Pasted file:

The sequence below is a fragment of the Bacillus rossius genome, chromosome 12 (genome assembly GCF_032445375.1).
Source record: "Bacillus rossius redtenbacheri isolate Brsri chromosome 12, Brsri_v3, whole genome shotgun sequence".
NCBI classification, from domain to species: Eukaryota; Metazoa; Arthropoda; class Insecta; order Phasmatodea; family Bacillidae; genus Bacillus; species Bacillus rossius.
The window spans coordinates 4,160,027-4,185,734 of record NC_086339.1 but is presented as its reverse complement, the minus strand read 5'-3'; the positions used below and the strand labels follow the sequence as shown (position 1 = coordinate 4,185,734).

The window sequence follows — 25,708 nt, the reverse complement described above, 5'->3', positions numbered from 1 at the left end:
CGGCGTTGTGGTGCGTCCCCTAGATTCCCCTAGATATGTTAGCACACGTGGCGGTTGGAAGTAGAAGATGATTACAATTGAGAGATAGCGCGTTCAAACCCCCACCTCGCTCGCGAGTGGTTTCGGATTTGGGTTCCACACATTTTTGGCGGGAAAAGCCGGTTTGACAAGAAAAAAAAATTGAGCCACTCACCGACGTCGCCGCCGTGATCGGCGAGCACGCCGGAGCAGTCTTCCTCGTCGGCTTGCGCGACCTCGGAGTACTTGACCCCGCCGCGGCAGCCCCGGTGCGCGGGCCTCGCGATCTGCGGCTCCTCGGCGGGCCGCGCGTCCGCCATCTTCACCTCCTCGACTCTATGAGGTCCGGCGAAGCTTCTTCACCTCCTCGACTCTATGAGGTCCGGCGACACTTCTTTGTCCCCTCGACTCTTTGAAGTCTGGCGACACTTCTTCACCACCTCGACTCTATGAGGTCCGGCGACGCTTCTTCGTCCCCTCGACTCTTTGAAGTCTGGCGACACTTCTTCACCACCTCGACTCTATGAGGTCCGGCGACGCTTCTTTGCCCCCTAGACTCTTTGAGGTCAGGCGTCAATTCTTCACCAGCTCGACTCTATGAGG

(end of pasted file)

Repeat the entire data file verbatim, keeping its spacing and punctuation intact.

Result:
The sequence below is a fragment of the Bacillus rossius genome, chromosome 12 (genome assembly GCF_032445375.1).
Source record: "Bacillus rossius redtenbacheri isolate Brsri chromosome 12, Brsri_v3, whole genome shotgun sequence".
NCBI classification, from domain to species: Eukaryota; Metazoa; Arthropoda; class Insecta; order Phasmatodea; family Bacillidae; genus Bacillus; species Bacillus rossius.
The window spans coordinates 4,160,027-4,185,734 of record NC_086339.1 but is presented as its reverse complement, the minus strand read 5'-3'; the positions used below and the strand labels follow the sequence as shown (position 1 = coordinate 4,185,734).

The window sequence follows — 25,708 nt, the reverse complement described above, 5'->3', positions numbered from 1 at the left end:
CGGCGTTGTGGTGCGTCCCCTAGATTCCCCTAGATATGTTAGCACACGTGGCGGTTGGAAGTAGAAGATGATTACAATTGAGAGATAGCGCGTTCAAACCCCCACCTCGCTCGCGAGTGGTTTCGGATTTGGGTTCCACACATTTTTGGCGGGAAAAGCCGGTTTGACAAGAAAAAAAAATTGAGCCACTCACCGACGTCGCCGCCGTGATCGGCGAGCACGCCGGAGCAGTCTTCCTCGTCGGCTTGCGCGACCTCGGAGTACTTGACCCCGCCGCGGCAGCCCCGGTGCGCGGGCCTCGCGATCTGCGGCTCCTCGGCGGGCCGCGCGTCCGCCATCTTCACCTCCTCGACTCTATGAGGTCCGGCGAAGCTTCTTCACCTCCTCGACTCTATGAGGTCCGGCGACACTTCTTTGTCCCCTCGACTCTTTGAAGTCTGGCGACACTTCTTCACCACCTCGACTCTATGAGGTCCGGCGACGCTTCTTCGTCCCCTCGACTCTTTGAAGTCTGGCGACACTTCTTCACCACCTCGACTCTATGAGGTCCGGCGACGCTTCTTTGCCCCCTAGACTCTTTGAGGTCAGGCGTCAATTCTTCACCAGCTCGACTCTATGAGG